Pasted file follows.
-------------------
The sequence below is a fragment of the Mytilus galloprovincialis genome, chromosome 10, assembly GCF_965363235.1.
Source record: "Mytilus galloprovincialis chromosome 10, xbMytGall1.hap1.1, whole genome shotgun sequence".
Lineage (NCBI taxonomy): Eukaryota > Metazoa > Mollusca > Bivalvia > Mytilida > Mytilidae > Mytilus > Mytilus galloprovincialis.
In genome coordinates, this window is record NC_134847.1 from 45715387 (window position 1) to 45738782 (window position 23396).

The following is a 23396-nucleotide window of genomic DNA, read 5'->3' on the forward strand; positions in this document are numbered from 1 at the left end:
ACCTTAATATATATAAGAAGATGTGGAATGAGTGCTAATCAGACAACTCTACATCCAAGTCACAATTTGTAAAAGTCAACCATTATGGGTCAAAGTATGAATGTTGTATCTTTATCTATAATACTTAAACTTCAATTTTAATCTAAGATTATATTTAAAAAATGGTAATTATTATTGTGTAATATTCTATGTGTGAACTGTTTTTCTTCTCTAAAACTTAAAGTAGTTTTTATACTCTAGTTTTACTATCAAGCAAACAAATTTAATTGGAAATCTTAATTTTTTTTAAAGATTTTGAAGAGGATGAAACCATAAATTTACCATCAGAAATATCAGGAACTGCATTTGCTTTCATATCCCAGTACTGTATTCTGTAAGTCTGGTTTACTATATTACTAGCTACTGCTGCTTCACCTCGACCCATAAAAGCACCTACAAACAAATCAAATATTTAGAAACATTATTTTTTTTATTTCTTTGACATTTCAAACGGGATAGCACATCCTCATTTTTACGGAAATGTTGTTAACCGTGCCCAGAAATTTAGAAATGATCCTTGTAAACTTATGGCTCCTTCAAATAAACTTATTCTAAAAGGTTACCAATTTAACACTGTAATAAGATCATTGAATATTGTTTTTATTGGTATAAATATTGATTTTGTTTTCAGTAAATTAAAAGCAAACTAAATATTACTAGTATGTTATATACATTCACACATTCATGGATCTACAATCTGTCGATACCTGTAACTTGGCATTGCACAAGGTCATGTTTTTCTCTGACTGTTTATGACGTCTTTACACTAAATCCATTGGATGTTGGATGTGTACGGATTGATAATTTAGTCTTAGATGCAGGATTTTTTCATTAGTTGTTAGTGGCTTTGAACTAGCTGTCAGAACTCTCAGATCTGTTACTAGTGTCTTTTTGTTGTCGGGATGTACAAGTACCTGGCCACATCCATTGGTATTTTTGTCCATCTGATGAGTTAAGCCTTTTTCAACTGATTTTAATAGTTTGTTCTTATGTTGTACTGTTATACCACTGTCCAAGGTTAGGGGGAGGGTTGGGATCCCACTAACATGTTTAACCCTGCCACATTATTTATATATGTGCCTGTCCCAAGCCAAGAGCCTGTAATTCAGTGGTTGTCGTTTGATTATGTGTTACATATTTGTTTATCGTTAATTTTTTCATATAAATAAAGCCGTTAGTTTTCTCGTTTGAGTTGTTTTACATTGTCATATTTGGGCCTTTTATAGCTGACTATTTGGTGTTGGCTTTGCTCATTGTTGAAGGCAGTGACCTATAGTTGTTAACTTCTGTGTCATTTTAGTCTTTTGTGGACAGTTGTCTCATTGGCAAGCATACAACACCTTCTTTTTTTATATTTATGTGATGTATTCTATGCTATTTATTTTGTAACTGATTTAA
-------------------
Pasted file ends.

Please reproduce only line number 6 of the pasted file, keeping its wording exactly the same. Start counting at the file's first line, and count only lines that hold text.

ACCTTAATATATATAAGAAGATGTGGAATGAGTGCTAATCAGACAACTCTACATCCAAGTCACAATTTGTAAAAGTCAACCATTATGGGTCAAAGTATGAATGTTGTATCTTTATCTATAATACTTAAACTTCAATTTTAATCTAAGATTATATTTAAAAAATGGTAATTATTATTGTGTAATATTCTATGTGTGAACTGTTTTTCTTCTCTAAAACTTAAAGTAGTTTTTATACTCTAGTTTTACTATCAAGCAAACAAATTTAATTGGAAATCTTAATTTTTTTTAAAGATTTTGAAGAGGATGAAACCATAAATTTACCATCAGAAATATCAGGAACTGCATTTGCTTTCATATCCCAGTACTGTATTCTGTAAGTCTGGTTTACTATATTACTAGCTACTGCTGCTTCACCTCGACCCATAAAAGCACCTACAAACAAATCAAATATTTAGAAACATTATTTTTTTTATTTCTTTGACATTTCAAACGGGATAGCACATCCTCATTTTTACGGAAATGTTGTTAACCGTGCCCAGAAATTTAGAAATGATCCTTGTAAACTTATGGCTCCTTCAAATAAACTTATTCTAAAAGGTTACCAATTTAACACTGTAATAAGATCATTGAATATTGTTTTTATTGGTATAAATATTGATTTTGTTTTCAGTAAATTAAAAGCAAACTAAATATTACTAGTATGTTATATACATTCACACATTCATGGATCTACAATCTGTCGATACCTGTAACTTGGCATTGCACAAGGTCATGTTTTTCTCTGACTGTTTATGACGTCTTTACACTAAATCCATTGGATGTTGGATGTGTACGGATTGATAATTTAGTCTTAGATGCAGGATTTTTTCATTAGTTGTTAGTGGCTTTGAACTAGCTGTCAGAACTCTCAGATCTGTTACTAGTGTCTTTTTGTTGTCGGGATGTACAAGTACCTGGCCACATCCATTGGTATTTTTGTCCATCTGATGAGTTAAGCCTTTTTCAACTGATTTTAATAGTTTGTTCTTATGTTGTACTGTTATACCACTGTCCAAGGTTAGGGGGAGGGTTGGGATCCCACTAACATGTTTAACCCTGCCACATTATTTATATATGTGCCTGTCCCAAGCCAAGAGCCTGTAATTCAGTGGTTGTCGTTTGATTATGTGTTACATATTTGTTTATCGTTAATTTTTTCATATAAATAAAGCCGTTAGTTTTCTCGTTTGAGTTGTTTTACATTGTCATATTTGGGCCTTTTATAGCTGACTATTTGGTGTTGGCTTTGCTCATTGTTGAAGGCAGTGACCTATAGTTGTTAACTTCTGTGTCATTTTAGTCTTTTGTGGACAGTTGTCTCATTGGCAAGCATACAACACCTTCTTTTTTTATATTTATGTGATGTATTCTATGCTATTTATTTTGTAACTGATTTAA